The upshot is that the above dichotomy between impersonal and personal creativity must be a simplification. Although we’re autonomous, we’re still natural beings, and while we create ourselves and our artificial habitats based on our choices, nature too is self-creative, although nature’s creating not on the basis of pre-existent consciousness or other mental capacities. Nature shapes and reshapes its living-dead, hollow corpus, its particles and dimensions and galactic clusters that spring into being and develop according to no envisioned ideal (not even one we can conceive of). Still, life evidently has evolved in the universe, so it’s not a stretch to say that nature currently is self-creative in the full sense: we are the stuff of nature’s mind, so our anti-natural creations are nature’s reactions to itself, that is, to the many selves that naturally evolve which we living things embody. The Anthropocene is the age when nature disgusts itself, when the cosmos develops the abilities to perceive and to understand what it’s been doing blindly all those billions of years and what it fundamentally is—a monstrosity. And this is the age when nature takes steps via those incarnations, those hapless creatures including us to unmake the horror or perhaps to improve on the wilderness.

The Christian myth of the Son of God is pertinent here, albeit only in a blasphemous, pantheistic context. According to Christianity, the Creator God is supernatural but wants to show his creatures that he feels bad about their plight, so God incarnates as a higher sort of person, as a god-man who lived and died and was reborn as a higher being still, as part of the supernatural godhead. We can extract what might be an inadvertent insight from that self-serving jumble of monotheism and polytheism. God in the form of unfolding nature may indeed beget not children (since there’s no preexistent divine parent), but a conscious, personally-creative, sometimes rational and honourable perspective on its hitherto hideous, godless (amoral and absurd) body. Nature seems to have created a godlike mind or self to direct or to upgrade its appendages, and we collectively are that mind or self. Impersonal and personal creativities are entwined, then, in a strange, largely horrific but also awe-inspiring co-evolution. The headless horseman is in search of its head indeed, and what will it do when the head is found, when we sentient creatures decide how best to live? Will we destroy ourselves because our existential burden is unbearable or will we perfect nature according to our dreams and ideals in a resurrected, posthuman future?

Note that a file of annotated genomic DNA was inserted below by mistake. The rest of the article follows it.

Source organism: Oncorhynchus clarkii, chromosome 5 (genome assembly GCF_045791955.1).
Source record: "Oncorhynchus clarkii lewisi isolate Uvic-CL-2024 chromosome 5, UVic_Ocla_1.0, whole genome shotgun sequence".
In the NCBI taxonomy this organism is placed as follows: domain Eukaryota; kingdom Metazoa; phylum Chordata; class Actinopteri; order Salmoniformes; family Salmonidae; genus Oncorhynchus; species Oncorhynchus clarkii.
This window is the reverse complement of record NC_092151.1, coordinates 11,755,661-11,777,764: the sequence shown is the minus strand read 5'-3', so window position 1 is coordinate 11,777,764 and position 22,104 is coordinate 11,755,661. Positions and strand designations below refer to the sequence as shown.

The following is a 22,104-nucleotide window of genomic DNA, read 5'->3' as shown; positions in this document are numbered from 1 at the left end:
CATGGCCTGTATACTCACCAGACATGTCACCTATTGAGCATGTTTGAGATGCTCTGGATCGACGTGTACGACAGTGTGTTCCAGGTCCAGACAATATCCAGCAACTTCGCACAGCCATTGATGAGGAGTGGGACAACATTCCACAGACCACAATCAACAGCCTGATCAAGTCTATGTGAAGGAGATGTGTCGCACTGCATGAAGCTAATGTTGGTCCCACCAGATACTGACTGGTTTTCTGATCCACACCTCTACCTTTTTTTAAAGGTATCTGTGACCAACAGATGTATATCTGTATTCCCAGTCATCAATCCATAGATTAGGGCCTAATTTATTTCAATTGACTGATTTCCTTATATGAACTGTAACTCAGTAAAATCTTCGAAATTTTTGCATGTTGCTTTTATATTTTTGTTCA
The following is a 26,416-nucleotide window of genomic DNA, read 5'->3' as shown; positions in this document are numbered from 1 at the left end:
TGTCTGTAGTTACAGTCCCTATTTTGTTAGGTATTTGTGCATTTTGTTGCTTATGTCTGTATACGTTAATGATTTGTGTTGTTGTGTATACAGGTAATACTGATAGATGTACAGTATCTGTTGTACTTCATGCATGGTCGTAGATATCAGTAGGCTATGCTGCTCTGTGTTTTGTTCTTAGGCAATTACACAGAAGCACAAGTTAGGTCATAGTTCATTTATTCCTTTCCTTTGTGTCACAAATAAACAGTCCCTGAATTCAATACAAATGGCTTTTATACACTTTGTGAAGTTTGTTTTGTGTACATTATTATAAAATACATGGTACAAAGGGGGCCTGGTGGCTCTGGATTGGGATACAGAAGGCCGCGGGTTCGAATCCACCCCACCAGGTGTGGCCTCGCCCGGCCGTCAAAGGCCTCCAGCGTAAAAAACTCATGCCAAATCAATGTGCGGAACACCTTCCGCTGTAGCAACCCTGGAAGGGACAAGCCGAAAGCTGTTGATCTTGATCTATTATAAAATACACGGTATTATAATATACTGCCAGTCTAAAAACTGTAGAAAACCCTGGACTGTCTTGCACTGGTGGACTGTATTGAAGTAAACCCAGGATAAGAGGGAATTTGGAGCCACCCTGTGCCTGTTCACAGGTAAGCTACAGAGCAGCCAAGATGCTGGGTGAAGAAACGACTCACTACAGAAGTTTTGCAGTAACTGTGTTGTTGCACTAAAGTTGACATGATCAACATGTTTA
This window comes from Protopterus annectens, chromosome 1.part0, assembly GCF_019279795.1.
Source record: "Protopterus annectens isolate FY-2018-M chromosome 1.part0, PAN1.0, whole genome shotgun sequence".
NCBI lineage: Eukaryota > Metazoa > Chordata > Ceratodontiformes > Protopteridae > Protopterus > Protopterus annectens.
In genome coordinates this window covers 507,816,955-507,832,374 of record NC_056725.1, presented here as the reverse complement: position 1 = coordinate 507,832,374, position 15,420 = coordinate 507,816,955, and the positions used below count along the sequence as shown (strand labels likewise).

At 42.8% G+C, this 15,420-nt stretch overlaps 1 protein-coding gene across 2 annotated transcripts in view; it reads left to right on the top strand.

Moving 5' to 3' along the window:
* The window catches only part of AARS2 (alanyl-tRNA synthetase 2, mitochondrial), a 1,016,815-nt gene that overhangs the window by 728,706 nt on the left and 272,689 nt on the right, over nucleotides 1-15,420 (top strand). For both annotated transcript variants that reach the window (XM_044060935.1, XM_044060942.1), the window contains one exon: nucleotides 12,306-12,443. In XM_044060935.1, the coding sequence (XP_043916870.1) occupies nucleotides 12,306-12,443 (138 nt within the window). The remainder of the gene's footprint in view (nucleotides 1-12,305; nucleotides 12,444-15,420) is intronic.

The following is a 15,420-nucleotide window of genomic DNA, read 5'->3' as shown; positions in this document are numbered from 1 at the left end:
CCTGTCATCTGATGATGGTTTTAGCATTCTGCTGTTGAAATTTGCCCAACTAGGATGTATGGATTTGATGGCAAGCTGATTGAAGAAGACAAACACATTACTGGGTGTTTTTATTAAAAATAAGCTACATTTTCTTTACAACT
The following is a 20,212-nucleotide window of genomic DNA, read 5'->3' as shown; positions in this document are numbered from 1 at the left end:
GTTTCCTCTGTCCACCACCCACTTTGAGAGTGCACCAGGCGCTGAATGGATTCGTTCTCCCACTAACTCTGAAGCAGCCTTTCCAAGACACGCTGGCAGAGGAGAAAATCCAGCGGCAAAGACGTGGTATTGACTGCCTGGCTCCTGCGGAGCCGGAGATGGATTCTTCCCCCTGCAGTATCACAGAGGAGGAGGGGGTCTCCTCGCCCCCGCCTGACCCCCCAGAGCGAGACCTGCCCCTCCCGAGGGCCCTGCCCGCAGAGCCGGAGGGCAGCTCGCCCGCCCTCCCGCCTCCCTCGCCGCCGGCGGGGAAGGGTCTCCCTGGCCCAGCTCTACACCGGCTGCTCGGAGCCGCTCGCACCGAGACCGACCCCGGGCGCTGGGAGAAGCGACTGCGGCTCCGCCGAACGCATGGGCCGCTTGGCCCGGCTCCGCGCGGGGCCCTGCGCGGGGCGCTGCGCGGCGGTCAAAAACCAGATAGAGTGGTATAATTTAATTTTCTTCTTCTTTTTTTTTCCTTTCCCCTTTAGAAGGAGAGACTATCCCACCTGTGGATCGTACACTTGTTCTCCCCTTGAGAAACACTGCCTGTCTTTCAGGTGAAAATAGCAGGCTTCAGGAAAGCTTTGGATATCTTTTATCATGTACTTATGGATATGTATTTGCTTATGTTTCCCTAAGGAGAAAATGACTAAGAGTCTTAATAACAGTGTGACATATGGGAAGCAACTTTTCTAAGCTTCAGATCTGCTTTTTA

So what ultimately is creativity? This question reduces to that of how or why something came from nothing. If personal creativity were somehow primary, the answer would be psychological since the question would be why God, the primary mind, decided to expand existence to include something besides that mind. Assuming theism is part of the error arising from the infancy of our species, the error being anthropocentrism or na├»ve, excessive self-regard so that we often can’t see beyond ourselves, the answer belongs to the horror genre since impersonal creativity is bizarre and inhuman. Strangely, whatever impersonal substance is ultimately real has enough disorder to be mindless but enough order to generate new forms in a process akin to the algorithmic production of elaborate patterns using precision software. Of course, AutoCAD was programmed and is used by minds. Nature’s emergence from chaos or from the quantum vacuum would have been unguided. Just as the behavior of those Hollywood monsters that have cosmicist implicationszombies, the blob, Lovecraft’s Old Onesis unfathomable and even blasphemous in violating our treasured expectations, the universe’s basic physical stuff must have some inexplicable, given potential to develop pointlessly into the universe we perceive. At least, that’s bound to be the rational (reductive or analytical) conclusion. By unmasking all intellectual comforts, rationality ends in horror.